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Gov. DeWine delays 3 executions

By Norwalk Reflector staff • Mar 7, 2019 at 5:30 PM

Ohio Gov. Mike DeWine today issued a reprieve of execution for the following Ohio inmates:

• Cleveland Jackson, who was scheduled to be executed on May 29. The new date of execution has been moved to Nov. 13.

• Kareem Jackson, who was scheduled to be executed July 10. The new date of execution has been moved to Jan. 16, 2020.

• Gregory Lott, who was scheduled to be executed on Aug. 14. The new date of execution has been moved to March 12, 2020.

On Jan. 26, DeWine issued a reprieve of execution to Warren Henness following the decision and order issued Jan. 14 by U.S. Magistrate Judge Michael R. Merz, which although being appealed, said in part:

“…executing him by Ohio’s current three-drug protocol will certainly or very likely cause him severe pain and needless suffering because of the dose of midazolam intended to be used will not render him sufficiently unconscious as to prevent him from suffering the severe pain caused by injection of the paralytic drug or potassium chloride or the severe pain and needless suffering caused by pulmonary edema from the midazolam itself…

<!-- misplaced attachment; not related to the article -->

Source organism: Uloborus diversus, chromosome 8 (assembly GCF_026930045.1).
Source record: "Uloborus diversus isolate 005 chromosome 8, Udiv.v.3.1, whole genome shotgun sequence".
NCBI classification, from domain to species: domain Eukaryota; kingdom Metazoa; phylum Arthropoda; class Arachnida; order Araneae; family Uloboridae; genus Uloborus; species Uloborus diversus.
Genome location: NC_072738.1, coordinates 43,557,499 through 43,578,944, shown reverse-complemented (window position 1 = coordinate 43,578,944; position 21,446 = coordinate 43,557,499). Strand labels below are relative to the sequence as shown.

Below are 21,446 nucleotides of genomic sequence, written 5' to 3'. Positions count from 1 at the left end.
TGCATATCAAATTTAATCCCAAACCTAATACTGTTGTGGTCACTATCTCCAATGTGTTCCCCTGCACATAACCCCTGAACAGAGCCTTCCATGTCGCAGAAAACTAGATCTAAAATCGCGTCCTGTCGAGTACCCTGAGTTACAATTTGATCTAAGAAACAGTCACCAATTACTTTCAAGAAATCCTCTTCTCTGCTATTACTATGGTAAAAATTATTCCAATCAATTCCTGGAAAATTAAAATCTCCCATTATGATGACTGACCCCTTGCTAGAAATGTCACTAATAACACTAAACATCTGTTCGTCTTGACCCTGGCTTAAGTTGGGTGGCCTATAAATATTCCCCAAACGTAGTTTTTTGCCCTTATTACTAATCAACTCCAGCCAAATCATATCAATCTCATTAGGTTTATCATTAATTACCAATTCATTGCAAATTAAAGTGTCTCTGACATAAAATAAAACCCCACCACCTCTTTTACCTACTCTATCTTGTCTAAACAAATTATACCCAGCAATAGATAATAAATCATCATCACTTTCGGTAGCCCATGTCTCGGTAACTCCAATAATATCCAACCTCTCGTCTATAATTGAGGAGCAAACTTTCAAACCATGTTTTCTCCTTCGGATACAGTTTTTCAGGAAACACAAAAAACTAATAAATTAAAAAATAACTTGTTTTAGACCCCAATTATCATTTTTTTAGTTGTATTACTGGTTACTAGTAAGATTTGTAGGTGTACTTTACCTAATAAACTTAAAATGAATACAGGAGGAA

“… this is not a result with which the Court is comfortable. In 2017, the Court heard extensive evidence that midazolam was not achieving the intended result of blocking the severe pain caused by the second and third drugs…

“…we have good evidence that midazolam will cause the ‘waterboarding’ effects of pulmonary edema. If Ohio executes Warren Henness under its present protocol, it will almost certainly subject him to severe pain and needless suffering. Reading the plain language of the Eighth Amendment, that should be enough to constitute cruel and unusual punishment.”

Also on Jan. 26, DeWine directed the Ohio Department of Rehabilitation and Correction (DRC) to assess Ohio’s current options for execution drugs and examine possible alternative drugs.

DeWine said he is issuing today’s reprieves because it is highly unlikely that the state’s new execution protocol, which is still in the process of being developed by DRC, would have time to be litigated by scheduled execution dates.

DeWine also said he is mindful of the emotional trauma experienced by victims’ families, prosecutors, law enforcement, and DRC employees when an execution is prepared for and then rescheduled.

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